Well, duh

Dale Peck

  • Infinite Jest by David Foster Wallace
    Little, Brown, 1079 pp, £17.99, July 1996, ISBN 0 316 92004 5

The US literary world can be divided into two camps: those who think Thomas Pynchon is a very clever guy, and those who also think he’s a great writer. As it happens, I’m of the former camp. While I admit that Pynchon’s writing is packed with all sorts of ideas, ultimately the novels strike me as more crudités than smorgasbord: the appetisers keep coming (and coming, and coming), but the main course never arrives. Pynchon’s hallmarks are his tentacular – I might almost say his amorphous – prose, which can and does snare just about any philosophical concept or pop cultural phenomenon in its grasp; and his sense of satire, which can be awfully funny if your taste runs to broad humour. Neither of these traits is necessarily ruinous, but it’s Pynchon’s particular conflation of them that can limit his appeal. Given a choice between pathos and bathos, Pynchon errs on the side of farcical melodrama again and again (and again), and while I admire him for his efforts to undermine traditional narrative tyranny with humour rather than resorting to a Barth-style hatchet job, all four of his novels offer the same one-dimensional commentary on contemporary US society, and, in the end, a thirty-year writing career hasn’t produced a single memorable or even recognisably human character.

Pynchon does have his admirers, and he also has his followers, or people who are labelled his followers, and they do keep cropping up. I think there’s more than a little Pynchon floating around John Kennedy Toole, whose A Confederacy of Dunces is a book nearly as bloated as its protagonist; Don DeLillo’s social, um, satires owe more than a little to Pynchon’s work; and in a recent essay in Harper’s magazine the young novelist Jonathan Franzen declares Pynchon a personal hero. David Foster Wallace moves beyond admiration to adulation – if not, to put it more plainly, outright imitation. It is, in fact, a virtuoso performance that has eclipsed its progenitor: Wallace out-Pynchons Pynchon, and his third book, Infinite Jest, may well be the first novel to out-Gravity’s Rainbow Gravity’s Rainbow.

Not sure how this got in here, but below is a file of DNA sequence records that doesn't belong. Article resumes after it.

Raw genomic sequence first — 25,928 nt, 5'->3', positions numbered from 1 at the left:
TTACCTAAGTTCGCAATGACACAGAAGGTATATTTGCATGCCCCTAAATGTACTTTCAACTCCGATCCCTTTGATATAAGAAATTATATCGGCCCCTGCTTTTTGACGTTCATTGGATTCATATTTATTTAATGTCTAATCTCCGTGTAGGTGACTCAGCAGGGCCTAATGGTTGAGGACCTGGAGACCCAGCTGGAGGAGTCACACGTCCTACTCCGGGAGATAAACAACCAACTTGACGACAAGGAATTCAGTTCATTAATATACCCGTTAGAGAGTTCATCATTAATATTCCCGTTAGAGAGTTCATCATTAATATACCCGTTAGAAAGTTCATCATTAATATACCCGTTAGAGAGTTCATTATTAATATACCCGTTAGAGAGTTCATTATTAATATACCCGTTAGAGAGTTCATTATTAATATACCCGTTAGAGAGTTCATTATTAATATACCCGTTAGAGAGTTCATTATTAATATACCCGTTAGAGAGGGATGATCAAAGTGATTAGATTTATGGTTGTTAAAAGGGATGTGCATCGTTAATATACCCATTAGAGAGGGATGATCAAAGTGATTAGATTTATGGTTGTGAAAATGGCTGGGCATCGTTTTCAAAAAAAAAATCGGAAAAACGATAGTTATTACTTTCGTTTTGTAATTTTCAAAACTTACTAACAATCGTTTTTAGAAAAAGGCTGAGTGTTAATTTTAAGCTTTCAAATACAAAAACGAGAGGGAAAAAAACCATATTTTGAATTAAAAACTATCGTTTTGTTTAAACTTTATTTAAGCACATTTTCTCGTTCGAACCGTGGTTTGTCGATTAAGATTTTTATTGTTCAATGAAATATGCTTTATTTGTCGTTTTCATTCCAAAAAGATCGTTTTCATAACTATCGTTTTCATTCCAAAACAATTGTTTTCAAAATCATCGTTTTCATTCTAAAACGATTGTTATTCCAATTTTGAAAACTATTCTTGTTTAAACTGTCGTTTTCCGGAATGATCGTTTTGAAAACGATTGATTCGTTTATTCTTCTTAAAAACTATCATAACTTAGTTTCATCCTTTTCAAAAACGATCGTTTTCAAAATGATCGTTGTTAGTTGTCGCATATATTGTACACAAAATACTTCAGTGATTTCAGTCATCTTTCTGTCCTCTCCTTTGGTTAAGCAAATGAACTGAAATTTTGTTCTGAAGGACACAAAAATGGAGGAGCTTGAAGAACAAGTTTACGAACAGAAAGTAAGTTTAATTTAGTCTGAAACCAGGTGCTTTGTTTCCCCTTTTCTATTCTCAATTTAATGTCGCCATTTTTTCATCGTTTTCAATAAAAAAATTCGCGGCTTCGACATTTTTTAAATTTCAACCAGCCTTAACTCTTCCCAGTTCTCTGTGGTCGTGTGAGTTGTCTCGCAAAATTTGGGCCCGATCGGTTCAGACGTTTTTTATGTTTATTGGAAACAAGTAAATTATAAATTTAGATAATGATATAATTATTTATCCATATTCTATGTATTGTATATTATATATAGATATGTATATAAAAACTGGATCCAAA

If nothing else, the success of Infinite Jest is proof that the Great American Hype Machine can still work wonders, in terms of sales. The novel has moved some 60,000 copies and racked up a stack of glowing reviews as thick as it is. What makes the book’s success even more noteworthy is that it is, in a word, terrible. Other words I might use include bloated, boring, gratuitous, and – perhaps especially – uncontrolled. I would, in fact, go so far as to say that Infinite Jest is one of the very few novels for which the phrase ‘not worth the paper it’s written on’ has real meaning in at least an ecological sense; but to resort to such hyperbole would be to fall into the rut that characterises many reviews of this novel.

As the preceding paragraph should make clear, I found Infinite Jest immensely unsatisfactory. I resent the five weeks of my life I gave over to it; I resent every endlessly over-elaborated gag in the book, like the ten-page riff on why video telephones are unviable, or the dozen pages on the teenager who won all his tennis games by playing with a pistol held to his head, or the thousands and thousands and thousands of words devoted to pharmaceutical trivia on all sorts of mind-altering drugs; and I resent especially the 96 pages of tinily typed and deliberately pointless endnotes and ‘errata’, 388 in total, which make the novel a two-bookmark experience. In a hoped-for effort at balance, I also slogged my way through Wallace’s freshman effort, a novel called The Broom of the System, which, at 450 pages, is a relative lightweight next to Infinite Jest; nevertheless, what the novel saves in brevity is more than made up for in banality. The only thing even remotely interesting about Wallace’s first novel is that it reads like a study for his second. Both novels are set in an imagined United States; both revolve around an emotionally disturbed family full of geniuses, cripples and money; both feature a manmade wasteland which becomes central to the national imagination (in The Broom of the System it’s called the Great Ohio Desert, which is why the book is set in Ohio of all places; in Infinite Jest it’s called the Great Concavity); both, most importantly, work up an elaborate – and elaborately digressive – plot which deliberately ends as unsatisfactorily as possible.

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